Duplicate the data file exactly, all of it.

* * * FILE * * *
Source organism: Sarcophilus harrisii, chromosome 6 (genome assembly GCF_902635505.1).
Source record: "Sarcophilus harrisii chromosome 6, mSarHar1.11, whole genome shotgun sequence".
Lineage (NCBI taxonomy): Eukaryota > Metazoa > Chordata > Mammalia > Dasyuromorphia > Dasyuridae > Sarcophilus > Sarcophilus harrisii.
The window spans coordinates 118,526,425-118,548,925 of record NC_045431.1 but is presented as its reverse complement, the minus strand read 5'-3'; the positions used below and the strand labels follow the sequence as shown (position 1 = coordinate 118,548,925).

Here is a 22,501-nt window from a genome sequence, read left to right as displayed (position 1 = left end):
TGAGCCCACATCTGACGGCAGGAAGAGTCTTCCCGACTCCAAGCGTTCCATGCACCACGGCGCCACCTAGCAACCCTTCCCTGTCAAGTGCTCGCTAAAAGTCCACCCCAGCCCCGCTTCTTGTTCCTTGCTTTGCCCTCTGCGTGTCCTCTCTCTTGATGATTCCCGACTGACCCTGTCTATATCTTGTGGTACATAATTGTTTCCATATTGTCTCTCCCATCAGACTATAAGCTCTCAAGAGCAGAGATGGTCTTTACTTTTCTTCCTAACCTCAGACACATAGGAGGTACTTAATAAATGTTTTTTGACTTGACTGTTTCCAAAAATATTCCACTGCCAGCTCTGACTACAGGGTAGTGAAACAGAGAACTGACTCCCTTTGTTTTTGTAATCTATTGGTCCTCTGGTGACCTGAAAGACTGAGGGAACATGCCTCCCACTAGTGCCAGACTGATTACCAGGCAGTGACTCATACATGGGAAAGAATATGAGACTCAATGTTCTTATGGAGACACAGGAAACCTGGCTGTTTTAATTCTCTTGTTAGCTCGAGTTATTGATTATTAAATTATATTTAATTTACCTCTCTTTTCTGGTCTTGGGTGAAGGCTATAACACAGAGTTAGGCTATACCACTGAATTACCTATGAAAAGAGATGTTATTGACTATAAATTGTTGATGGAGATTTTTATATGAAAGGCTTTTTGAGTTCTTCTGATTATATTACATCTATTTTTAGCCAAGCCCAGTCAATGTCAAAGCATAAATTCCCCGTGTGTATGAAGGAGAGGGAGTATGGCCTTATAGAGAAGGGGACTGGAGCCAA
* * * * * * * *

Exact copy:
Source organism: Sarcophilus harrisii, chromosome 6 (genome assembly GCF_902635505.1).
Source record: "Sarcophilus harrisii chromosome 6, mSarHar1.11, whole genome shotgun sequence".
Lineage (NCBI taxonomy): Eukaryota > Metazoa > Chordata > Mammalia > Dasyuromorphia > Dasyuridae > Sarcophilus > Sarcophilus harrisii.
The window spans coordinates 118,526,425-118,548,925 of record NC_045431.1 but is presented as its reverse complement, the minus strand read 5'-3'; the positions used below and the strand labels follow the sequence as shown (position 1 = coordinate 118,548,925).

Here is a 22,501-nt window from a genome sequence, read left to right as displayed (position 1 = left end):
TGAGCCCACATCTGACGGCAGGAAGAGTCTTCCCGACTCCAAGCGTTCCATGCACCACGGCGCCACCTAGCAACCCTTCCCTGTCAAGTGCTCGCTAAAAGTCCACCCCAGCCCCGCTTCTTGTTCCTTGCTTTGCCCTCTGCGTGTCCTCTCTCTTGATGATTCCCGACTGACCCTGTCTATATCTTGTGGTACATAATTGTTTCCATATTGTCTCTCCCATCAGACTATAAGCTCTCAAGAGCAGAGATGGTCTTTACTTTTCTTCCTAACCTCAGACACATAGGAGGTACTTAATAAATGTTTTTTGACTTGACTGTTTCCAAAAATATTCCACTGCCAGCTCTGACTACAGGGTAGTGAAACAGAGAACTGACTCCCTTTGTTTTTGTAATCTATTGGTCCTCTGGTGACCTGAAAGACTGAGGGAACATGCCTCCCACTAGTGCCAGACTGATTACCAGGCAGTGACTCATACATGGGAAAGAATATGAGACTCAATGTTCTTATGGAGACACAGGAAACCTGGCTGTTTTAATTCTCTTGTTAGCTCGAGTTATTGATTATTAAATTATATTTAATTTACCTCTCTTTTCTGGTCTTGGGTGAAGGCTATAACACAGAGTTAGGCTATACCACTGAATTACCTATGAAAAGAGATGTTATTGACTATAAATTGTTGATGGAGATTTTTATATGAAAGGCTTTTTGAGTTCTTCTGATTATATTACATCTATTTTTAGCCAAGCCCAGTCAATGTCAAAGCATAAATTCCCCGTGTGTATGAAGGAGAGGGAGTATGGCCTTATAGAGAAGGGGACTGGAGCCAA